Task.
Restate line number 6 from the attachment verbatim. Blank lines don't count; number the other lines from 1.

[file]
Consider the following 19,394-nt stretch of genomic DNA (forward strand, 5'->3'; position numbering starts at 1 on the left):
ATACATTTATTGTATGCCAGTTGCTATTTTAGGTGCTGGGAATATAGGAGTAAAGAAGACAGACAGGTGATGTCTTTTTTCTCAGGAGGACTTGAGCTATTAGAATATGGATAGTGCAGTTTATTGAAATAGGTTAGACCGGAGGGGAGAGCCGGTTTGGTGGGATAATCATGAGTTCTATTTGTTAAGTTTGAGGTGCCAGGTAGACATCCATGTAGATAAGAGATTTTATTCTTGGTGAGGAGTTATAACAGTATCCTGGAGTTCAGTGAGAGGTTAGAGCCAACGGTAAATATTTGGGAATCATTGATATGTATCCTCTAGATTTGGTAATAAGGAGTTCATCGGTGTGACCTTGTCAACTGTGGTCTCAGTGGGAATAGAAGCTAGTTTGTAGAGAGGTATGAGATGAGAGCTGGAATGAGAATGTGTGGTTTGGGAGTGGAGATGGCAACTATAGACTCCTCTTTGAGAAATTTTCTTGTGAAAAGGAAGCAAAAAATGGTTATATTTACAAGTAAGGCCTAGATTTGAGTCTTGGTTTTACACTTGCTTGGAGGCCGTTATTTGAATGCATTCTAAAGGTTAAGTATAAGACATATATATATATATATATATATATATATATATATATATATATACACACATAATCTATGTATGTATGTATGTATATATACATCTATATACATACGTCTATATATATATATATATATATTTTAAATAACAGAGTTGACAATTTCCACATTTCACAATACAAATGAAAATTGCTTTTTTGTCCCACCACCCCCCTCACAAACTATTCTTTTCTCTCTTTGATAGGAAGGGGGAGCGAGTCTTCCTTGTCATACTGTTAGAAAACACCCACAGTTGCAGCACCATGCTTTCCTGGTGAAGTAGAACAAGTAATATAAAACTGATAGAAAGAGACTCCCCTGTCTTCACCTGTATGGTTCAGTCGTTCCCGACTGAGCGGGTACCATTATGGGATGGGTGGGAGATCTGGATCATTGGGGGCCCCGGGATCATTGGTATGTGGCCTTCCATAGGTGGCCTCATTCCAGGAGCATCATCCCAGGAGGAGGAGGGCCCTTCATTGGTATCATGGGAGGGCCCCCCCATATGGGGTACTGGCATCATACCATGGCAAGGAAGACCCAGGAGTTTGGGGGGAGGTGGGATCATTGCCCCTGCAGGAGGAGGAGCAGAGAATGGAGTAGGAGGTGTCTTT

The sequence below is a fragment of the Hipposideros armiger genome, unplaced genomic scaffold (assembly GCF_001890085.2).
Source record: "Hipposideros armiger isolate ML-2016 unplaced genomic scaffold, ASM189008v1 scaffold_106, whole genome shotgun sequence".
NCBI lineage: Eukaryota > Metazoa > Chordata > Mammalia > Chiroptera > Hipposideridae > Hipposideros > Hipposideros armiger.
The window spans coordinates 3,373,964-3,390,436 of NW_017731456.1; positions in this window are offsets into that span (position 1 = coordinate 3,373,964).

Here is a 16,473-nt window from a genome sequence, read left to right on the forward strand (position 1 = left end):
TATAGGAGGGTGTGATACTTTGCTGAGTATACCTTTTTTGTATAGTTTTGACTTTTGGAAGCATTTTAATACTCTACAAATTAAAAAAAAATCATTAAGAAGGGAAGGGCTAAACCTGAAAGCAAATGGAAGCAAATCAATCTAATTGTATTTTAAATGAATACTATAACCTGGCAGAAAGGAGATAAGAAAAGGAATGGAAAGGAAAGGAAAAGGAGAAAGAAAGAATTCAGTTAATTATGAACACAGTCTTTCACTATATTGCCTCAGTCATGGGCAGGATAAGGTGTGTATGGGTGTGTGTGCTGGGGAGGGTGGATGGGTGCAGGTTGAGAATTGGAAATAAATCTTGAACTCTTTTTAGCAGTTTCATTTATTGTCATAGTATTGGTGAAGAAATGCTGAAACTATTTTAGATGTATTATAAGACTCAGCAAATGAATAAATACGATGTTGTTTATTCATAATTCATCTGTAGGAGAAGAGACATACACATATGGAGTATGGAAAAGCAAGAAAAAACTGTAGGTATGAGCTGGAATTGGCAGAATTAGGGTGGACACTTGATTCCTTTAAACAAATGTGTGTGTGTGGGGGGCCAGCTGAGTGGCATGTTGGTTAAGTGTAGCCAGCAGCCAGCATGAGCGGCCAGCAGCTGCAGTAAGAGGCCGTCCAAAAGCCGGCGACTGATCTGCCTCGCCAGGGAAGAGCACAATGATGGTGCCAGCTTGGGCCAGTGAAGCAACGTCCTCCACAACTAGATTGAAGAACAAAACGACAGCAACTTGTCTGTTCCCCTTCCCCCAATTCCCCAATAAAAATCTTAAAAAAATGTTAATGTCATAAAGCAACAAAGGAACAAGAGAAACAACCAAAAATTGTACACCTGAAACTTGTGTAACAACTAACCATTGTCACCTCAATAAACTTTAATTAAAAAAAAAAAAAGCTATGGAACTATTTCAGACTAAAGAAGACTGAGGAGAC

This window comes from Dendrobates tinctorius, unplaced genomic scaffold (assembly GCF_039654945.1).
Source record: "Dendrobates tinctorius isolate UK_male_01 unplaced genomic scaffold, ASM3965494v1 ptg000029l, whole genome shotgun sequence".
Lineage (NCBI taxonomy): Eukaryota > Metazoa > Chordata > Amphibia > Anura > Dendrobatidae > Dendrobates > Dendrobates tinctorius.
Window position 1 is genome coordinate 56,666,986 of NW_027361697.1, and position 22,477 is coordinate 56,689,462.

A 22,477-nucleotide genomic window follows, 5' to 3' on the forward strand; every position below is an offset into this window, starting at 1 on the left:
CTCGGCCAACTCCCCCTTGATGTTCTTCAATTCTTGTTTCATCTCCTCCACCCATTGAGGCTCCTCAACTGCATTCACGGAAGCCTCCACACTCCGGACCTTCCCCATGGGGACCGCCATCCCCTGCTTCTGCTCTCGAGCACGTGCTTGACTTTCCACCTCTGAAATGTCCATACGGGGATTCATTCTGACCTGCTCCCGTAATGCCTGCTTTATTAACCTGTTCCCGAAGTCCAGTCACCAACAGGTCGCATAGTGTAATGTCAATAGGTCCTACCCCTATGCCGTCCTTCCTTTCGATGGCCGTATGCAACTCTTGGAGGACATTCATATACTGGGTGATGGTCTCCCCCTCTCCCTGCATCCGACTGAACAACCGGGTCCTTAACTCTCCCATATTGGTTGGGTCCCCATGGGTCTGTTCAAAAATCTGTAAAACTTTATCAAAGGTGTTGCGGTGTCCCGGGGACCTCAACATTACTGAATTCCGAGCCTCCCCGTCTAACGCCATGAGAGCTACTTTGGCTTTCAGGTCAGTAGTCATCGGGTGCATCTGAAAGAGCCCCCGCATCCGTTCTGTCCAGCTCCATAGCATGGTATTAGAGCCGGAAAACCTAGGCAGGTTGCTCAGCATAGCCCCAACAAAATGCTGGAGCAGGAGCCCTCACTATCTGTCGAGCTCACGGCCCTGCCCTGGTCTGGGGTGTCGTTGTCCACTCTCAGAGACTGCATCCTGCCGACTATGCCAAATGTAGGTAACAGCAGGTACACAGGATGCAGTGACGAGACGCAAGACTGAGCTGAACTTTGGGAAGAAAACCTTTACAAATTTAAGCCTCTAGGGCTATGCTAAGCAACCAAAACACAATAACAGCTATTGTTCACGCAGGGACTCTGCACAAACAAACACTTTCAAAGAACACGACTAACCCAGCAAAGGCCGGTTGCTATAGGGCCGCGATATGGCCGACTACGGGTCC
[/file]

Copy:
The window spans coordinates 3,373,964-3,390,436 of NW_017731456.1; positions in this window are offsets into that span (position 1 = coordinate 3,373,964).